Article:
# Exponential Notation and the Order of Operations

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1 1.7 Exponential Notation and the Order of Operations 1.7 OBJECTIVES 1. Use exponent notation 2. Evaluate expressions containing powers of whole numbers 3. Know the order of operations 4. Evaluate expressions that contain several operations Overcoming Math Anxiety Preparing for a Test Preparation for a test really begins on the first day of class. Everything you have done in class and at home has been part of that preparation. However, there are a few things that you should focus on in the last few days before a scheduled test. 1. Plan your test preparation to end at least 24 hours before the test. The last 24 hours is too late, and besides, you will need some rest before the test. 2. Go over your homework and class notes with pencil and paper in hand. Write down all of the problem types, formulas, and definitions that you think might give you trouble on the test. 3. The day before the test, take the page(s) of notes from step 2, and transfer the most important ideas to a 3 5 card. 4. Just before the test, review the information on the card. You will be surprised at how much you remember about each concept. 5. Understand that, if you have been successful at completing your homework assignments, you can be successful on the test. This is an obstacle for many students, but it is an obstacle that can be overcome. Truly anxious students are often surprised that they scored as well as they did on a test. They tend to attribute this to blind luck. It is not. It is the first sign that you really do get it. Enjoy the success. Earlier we described multiplication as a shorthand for repeated addition. There is also a shorthand for repeated multiplication. It uses powers of a whole number. Example 1 Writing Repeated Multiplication as a Power NOTE Recall that Repeated addition was written as multiplication. NOTE René Descartes, a French philosopher and mathematician, is generally credited with first introducing our modern exponent notation in about can be written as 3 4. This is read as 3 to the fourth power. In this case, repeated multiplication is written as the power of a number. In this example, 3 is the base of the expression, and the raised number, 4, is the exponent, or power. Base Exponent, or power factors We count the factors and make this the power (or exponent) of the base. 91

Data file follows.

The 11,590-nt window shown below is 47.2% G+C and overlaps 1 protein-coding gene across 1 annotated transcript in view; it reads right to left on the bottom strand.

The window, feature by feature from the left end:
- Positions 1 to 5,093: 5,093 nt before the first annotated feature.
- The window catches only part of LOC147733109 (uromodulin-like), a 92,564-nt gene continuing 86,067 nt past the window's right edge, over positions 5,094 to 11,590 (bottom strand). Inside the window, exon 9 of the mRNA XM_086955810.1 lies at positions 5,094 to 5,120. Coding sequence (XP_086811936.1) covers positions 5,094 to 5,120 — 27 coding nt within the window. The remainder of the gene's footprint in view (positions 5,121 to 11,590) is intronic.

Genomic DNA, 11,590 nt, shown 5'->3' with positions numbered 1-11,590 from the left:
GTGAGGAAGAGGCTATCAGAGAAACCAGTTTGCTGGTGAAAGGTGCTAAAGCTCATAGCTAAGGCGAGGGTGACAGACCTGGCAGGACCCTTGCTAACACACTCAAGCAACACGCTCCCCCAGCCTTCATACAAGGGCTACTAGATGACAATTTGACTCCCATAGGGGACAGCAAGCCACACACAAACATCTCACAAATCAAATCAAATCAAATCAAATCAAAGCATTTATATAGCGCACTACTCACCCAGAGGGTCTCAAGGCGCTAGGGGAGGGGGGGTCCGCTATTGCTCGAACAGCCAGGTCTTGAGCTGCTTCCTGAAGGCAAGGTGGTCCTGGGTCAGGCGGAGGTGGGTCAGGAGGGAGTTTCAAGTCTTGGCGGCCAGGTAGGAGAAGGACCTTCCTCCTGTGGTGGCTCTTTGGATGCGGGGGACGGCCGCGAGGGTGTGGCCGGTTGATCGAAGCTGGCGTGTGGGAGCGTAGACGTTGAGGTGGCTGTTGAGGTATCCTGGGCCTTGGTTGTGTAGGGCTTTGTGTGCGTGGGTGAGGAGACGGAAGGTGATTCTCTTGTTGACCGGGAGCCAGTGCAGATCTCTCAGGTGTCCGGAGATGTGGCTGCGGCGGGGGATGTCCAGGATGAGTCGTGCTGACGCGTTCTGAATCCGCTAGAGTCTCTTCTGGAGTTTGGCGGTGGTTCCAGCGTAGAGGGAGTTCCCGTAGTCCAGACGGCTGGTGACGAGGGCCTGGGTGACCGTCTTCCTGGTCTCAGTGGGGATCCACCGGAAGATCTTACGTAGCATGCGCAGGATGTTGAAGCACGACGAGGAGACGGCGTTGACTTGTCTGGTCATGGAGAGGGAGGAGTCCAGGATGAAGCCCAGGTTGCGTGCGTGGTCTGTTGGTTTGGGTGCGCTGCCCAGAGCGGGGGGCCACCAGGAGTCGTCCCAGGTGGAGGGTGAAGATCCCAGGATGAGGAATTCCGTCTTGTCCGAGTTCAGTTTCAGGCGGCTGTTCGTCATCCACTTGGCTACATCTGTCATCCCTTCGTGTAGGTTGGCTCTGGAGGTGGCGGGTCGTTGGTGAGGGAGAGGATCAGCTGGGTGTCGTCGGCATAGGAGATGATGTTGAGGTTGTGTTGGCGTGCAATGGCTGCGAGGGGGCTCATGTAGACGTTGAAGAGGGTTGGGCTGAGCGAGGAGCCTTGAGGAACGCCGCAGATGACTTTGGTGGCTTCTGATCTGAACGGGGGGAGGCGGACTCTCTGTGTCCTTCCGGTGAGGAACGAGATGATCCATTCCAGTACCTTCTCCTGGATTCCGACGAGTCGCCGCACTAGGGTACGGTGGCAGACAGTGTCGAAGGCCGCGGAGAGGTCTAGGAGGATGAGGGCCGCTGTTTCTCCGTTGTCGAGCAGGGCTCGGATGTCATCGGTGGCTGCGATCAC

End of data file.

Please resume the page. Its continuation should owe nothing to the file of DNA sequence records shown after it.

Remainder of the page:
2 92 CHAPTER 1 OPERATIONS ON WHOLE NUMBERS CHECK YOURSELF 1 Write as a power of 2. Definitions: Exponents The exponent tells us the number of times the base is to be used as a factor. Example 2 Evaluating a Number Raised to a Power 2 5 is read 2 to the fifth power Here 2 is the base, and 5 is the exponent. 5 times 2 5 tells us to use 2 as a factor 5 times. The result is 32. CHECK YOURSELF 2 Read and evaluate 3 4. CAUTION Be careful: 5 3 is entirely different from 5 3. NOTE whereas Example 3 Evaluating a Number Raised to a Power Evaluate 5 3 and Use 3 factors of is read 5 to the third power or 5 cubed Use 2 factors of 8. And 8 2 is read 8 to the second power or 8 squared. CHECK YOURSELF 3 (a) 6 2 (b) 2 4 We need two special definitions for powers of whole numbers. Definitions: Raising a Number to the First Power A whole number raised to the first power is just that number. For example, 9 1 9

3 EXPONENTIAL NOTATION AND THE ORDER OF OPERATIONS SECTION Definitions: Raising a Number to the Zero Power A whole number, other than 0, raised to the zero power is 1. For example, Example 4 Evaluating Numbers Raised to the Power of Zero or One a. 1 b. 1 c. 5 d CHECK YOURSELF 4 (a) 7 0 (b) 7 1 We talked about powers of 10 earlier when we multiplied by numbers that end in 0. Because the powers of 10 have a special importance, let s list some of them. NOTE Notice that 10 3 is just a 1 followed by three zeros. NOTE 10 5 is a 1 followed by five zeros , ,000 Do you see why the powers of 10 are so important? NOTE Archimedes (about 250B.C.) reportedly estimated the number of grains of sand in the universe to be This would be a 1 followed by 63 zeros! Definitions: Powers of 10 The powers of 10 correspond to the place values of our number system, ones, tens, hundreds, thousands, and so on. This is what we meant earlier when we said that our number system was based on the number 10. If multiplication is combined with addition or subtraction, you must know which operation to do first in finding the expression s value. We can easily illustrate this problem. How should we simplify the following statement? 3 4 5? Both multiplication and addition are involved in this expression, and we must decide which to do first to find the answer. 1. Multiplying first gives us